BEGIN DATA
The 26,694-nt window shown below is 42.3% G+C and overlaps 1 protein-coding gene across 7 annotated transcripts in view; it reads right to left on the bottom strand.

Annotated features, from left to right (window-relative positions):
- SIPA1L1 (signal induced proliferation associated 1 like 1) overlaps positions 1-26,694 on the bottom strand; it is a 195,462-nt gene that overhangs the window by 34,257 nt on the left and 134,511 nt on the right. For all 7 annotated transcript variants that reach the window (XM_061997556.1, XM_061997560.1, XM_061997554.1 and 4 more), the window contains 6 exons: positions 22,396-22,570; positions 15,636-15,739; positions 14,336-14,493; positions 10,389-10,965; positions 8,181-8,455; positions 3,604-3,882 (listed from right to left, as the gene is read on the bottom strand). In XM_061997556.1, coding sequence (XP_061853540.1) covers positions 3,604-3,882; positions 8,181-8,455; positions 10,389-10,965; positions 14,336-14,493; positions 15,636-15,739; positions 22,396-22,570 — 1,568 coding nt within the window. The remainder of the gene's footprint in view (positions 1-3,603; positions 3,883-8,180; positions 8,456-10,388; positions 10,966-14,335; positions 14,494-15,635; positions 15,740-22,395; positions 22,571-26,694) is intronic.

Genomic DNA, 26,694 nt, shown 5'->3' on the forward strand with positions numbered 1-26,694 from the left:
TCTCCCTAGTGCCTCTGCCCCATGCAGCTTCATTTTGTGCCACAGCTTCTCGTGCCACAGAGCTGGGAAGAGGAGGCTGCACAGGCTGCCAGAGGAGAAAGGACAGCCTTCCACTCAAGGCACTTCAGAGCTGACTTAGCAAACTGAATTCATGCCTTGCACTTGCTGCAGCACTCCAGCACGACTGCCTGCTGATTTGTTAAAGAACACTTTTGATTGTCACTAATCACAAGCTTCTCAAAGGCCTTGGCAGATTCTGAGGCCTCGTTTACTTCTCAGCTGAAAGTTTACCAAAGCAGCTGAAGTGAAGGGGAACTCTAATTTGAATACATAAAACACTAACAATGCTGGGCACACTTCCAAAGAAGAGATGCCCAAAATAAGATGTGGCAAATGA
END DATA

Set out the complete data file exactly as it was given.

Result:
The 26,694-nt window shown below is 42.3% G+C and overlaps 1 protein-coding gene across 7 annotated transcripts in view; it reads right to left on the bottom strand.

Annotated features, from left to right (window-relative positions):
- SIPA1L1 (signal induced proliferation associated 1 like 1) overlaps positions 1-26,694 on the bottom strand; it is a 195,462-nt gene that overhangs the window by 34,257 nt on the left and 134,511 nt on the right. For all 7 annotated transcript variants that reach the window (XM_061997556.1, XM_061997560.1, XM_061997554.1 and 4 more), the window contains 6 exons: positions 22,396-22,570; positions 15,636-15,739; positions 14,336-14,493; positions 10,389-10,965; positions 8,181-8,455; positions 3,604-3,882 (listed from right to left, as the gene is read on the bottom strand). In XM_061997556.1, coding sequence (XP_061853540.1) covers positions 3,604-3,882; positions 8,181-8,455; positions 10,389-10,965; positions 14,336-14,493; positions 15,636-15,739; positions 22,396-22,570 — 1,568 coding nt within the window. The remainder of the gene's footprint in view (positions 1-3,603; positions 3,883-8,180; positions 8,456-10,388; positions 10,966-14,335; positions 14,494-15,635; positions 15,740-22,395; positions 22,571-26,694) is intronic.

Genomic DNA, 26,694 nt, shown 5'->3' on the forward strand with positions numbered 1-26,694 from the left:
TCTCCCTAGTGCCTCTGCCCCATGCAGCTTCATTTTGTGCCACAGCTTCTCGTGCCACAGAGCTGGGAAGAGGAGGCTGCACAGGCTGCCAGAGGAGAAAGGACAGCCTTCCACTCAAGGCACTTCAGAGCTGACTTAGCAAACTGAATTCATGCCTTGCACTTGCTGCAGCACTCCAGCACGACTGCCTGCTGATTTGTTAAAGAACACTTTTGATTGTCACTAATCACAAGCTTCTCAAAGGCCTTGGCAGATTCTGAGGCCTCGTTTACTTCTCAGCTGAAAGTTTACCAAAGCAGCTGAAGTGAAGGGGAACTCTAATTTGAATACATAAAACACTAACAATGCTGGGCACACTTCCAAAGAAGAGATGCCCAAAATAAGATGTGGCAAATGA